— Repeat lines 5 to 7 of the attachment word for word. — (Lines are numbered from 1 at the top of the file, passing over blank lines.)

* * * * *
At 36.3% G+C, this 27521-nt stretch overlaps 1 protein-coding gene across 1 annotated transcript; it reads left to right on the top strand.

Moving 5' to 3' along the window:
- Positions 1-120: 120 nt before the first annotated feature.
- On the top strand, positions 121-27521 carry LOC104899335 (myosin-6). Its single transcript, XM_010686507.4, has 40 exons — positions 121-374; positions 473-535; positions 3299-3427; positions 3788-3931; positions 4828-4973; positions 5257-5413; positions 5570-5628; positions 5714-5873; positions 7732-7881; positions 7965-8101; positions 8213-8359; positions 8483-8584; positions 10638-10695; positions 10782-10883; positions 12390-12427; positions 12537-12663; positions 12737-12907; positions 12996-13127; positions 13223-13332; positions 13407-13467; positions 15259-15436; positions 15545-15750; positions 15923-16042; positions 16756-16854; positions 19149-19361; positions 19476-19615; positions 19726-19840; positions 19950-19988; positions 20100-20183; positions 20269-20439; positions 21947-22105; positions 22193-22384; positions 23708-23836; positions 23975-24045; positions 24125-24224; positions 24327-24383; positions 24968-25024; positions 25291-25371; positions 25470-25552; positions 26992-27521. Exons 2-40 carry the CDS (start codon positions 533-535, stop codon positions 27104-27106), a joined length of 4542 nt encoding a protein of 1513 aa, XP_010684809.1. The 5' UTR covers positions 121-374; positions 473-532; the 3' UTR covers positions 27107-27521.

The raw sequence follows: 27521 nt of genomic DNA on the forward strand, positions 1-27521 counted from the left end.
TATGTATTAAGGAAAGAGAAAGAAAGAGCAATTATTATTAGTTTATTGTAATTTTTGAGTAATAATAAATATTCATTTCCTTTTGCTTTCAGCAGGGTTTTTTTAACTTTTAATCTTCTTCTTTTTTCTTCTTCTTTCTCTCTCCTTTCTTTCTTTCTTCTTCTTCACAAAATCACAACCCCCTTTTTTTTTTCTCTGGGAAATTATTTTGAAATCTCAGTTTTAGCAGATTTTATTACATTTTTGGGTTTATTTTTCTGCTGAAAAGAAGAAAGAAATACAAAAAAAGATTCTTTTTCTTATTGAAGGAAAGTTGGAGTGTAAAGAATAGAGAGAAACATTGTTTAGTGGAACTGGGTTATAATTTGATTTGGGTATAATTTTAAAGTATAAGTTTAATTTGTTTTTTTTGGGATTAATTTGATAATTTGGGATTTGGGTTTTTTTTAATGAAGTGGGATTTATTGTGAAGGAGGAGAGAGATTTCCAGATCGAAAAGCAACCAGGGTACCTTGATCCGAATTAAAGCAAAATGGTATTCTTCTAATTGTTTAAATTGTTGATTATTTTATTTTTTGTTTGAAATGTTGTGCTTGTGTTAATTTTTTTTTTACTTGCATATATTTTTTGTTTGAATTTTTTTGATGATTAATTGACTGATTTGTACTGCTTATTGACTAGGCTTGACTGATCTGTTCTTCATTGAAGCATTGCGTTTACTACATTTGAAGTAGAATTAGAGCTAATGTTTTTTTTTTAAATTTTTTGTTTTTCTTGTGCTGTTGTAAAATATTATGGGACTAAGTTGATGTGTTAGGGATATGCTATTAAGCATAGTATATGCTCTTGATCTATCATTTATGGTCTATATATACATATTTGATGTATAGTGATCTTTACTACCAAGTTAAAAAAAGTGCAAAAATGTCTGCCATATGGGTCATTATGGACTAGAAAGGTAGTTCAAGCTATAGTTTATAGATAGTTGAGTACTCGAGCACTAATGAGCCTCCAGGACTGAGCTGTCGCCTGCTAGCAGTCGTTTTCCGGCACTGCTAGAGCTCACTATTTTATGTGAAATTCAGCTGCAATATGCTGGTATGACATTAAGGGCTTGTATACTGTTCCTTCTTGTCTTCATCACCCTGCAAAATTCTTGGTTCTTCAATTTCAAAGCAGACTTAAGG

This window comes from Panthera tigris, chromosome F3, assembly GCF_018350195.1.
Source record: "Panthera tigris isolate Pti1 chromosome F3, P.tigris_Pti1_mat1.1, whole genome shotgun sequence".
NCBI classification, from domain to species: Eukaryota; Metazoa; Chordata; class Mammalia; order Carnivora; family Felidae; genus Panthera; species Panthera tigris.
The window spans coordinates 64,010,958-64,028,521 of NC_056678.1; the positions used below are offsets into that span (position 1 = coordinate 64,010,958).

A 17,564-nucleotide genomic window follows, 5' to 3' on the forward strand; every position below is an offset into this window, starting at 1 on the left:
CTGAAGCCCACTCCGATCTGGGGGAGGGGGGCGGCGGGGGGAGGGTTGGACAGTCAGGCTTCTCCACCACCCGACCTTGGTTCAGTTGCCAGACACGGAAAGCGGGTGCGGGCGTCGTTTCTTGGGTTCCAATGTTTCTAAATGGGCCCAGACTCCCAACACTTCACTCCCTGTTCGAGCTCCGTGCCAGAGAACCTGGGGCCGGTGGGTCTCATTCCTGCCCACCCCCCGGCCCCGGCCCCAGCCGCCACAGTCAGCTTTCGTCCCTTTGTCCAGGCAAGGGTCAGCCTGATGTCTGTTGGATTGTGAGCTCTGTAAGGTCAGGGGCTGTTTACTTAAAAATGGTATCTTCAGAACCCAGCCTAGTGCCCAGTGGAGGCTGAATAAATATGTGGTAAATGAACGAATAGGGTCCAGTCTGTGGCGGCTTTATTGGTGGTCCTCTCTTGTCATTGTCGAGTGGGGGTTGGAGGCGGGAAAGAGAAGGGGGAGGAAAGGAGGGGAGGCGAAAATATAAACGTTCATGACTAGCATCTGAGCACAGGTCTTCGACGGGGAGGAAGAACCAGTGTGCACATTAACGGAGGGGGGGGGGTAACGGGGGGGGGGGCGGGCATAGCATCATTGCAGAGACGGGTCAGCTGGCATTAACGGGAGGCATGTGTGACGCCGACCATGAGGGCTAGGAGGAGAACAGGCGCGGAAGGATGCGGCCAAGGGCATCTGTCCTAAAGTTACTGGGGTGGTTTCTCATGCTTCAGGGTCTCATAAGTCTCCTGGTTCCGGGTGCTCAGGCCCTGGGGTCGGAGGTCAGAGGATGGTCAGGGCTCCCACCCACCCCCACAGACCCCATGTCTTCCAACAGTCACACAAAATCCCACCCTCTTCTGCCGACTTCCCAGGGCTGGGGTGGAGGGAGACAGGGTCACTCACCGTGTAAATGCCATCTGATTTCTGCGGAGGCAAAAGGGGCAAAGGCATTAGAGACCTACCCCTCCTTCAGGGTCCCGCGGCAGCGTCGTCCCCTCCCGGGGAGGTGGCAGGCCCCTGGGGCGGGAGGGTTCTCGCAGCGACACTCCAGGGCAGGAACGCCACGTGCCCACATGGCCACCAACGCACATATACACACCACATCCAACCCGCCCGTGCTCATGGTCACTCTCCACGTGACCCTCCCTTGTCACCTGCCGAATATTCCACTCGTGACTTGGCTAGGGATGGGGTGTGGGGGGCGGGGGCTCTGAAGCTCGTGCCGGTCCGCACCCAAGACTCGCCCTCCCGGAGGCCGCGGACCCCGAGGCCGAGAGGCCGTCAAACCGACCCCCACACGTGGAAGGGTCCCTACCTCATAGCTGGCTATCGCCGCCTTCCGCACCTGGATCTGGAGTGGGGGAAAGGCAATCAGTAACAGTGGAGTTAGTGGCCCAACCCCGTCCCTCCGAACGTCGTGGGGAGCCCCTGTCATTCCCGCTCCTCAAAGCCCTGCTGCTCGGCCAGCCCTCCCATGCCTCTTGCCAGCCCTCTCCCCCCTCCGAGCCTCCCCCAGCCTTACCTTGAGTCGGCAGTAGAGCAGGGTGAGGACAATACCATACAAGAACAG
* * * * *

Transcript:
The raw sequence follows: 27521 nt of genomic DNA on the forward strand, positions 1-27521 counted from the left end.
TATGTATTAAGGAAAGAGAAAGAAAGAGCAATTATTATTAGTTTATTGTAATTTTTGAGTAATAATAAATATTCATTTCCTTTTGCTTTCAGCAGGGTTTTTTTAACTTTTAATCTTCTTCTTTTTTCTTCTTCTTTCTCTCTCCTTTCTTTCTTTCTTCTTCTTCACAAAATCACAACCCCCTTTTTTTTTTCTCTGGGAAATTATTTTGAAATCTCAGTTTTAGCAGATTTTATTACATTTTTGGGTTTATTTTTCTGCTGAAAAGAAGAAAGAAATACAAAAAAAGATTCTTTTTCTTATTGAAGGAAAGTTGGAGTGTAAAGAATAGAGAGAAACATTGTTTAGTGGAACTGGGTTATAATTTGATTTGGGTATAATTTTAAAGTATAAGTTTAATTTGTTTTTTTTGGGATTAATTTGATAATTTGGGATTTGGGTTTTTTTTAATGAAGTGGGATTTATTGTGAAGGAGGAGAGAGATTTCCAGATCGAAAAGCAACCAGGGTACCTTGATCCGAATTAAAGCAAAATGGTATTCTTCTAATTGTTTAAATTGTTGATTATTTTATTTTTTGTTTGAAATGTTGTGCTTGTGTTAATTTTTTTTTTACTTGCATATATTTTTTGTTTGAATTTTTTTGATGATTAATTGACTGATTTGTACTGCTTATTGACTAGGCTTGACTGATCTGTTCTTCATTGAAGCATTGCGTTTACTACATTTGAAGTAGAATTAGAGCTAATGTTTTTTTTTTAAATTTTTTGTTTTTCTTGTGCTGTTGTAAAATATTATGGGACTAAGTTGATGTGTTAGGGATATGCTATTAAGCATAGTATATGCTCTTGATCTATCATTTATGGTCTATATATACATATTTGATGTATAGTGATCTTTACTACCAAGTTAAAAAAAGTGCAAAAATGTCTGCCATATGGGTCATTATGGACTAGAAAGGTAGTTCAAGCTATAGTTTATAGATAGTTGAGTACTCGAGCACTAATGAGCCTCCAGGACTGAGCTGTCGCCTGCTAGCAGTCGTTTTCCGGCACTGCTAGAGCTCACTATTTTATGTGAAATTCAGCTGCAATATGCTGGTATGACATTAAGGGCTTGTATACTGTTCCTTCTTGTCTTCATCACCCTGCAAAATTCTTGGTTCTTCAATTTCAAAGCAGACTTAAGG

This window comes from Panthera tigris, chromosome F3, assembly GCF_018350195.1.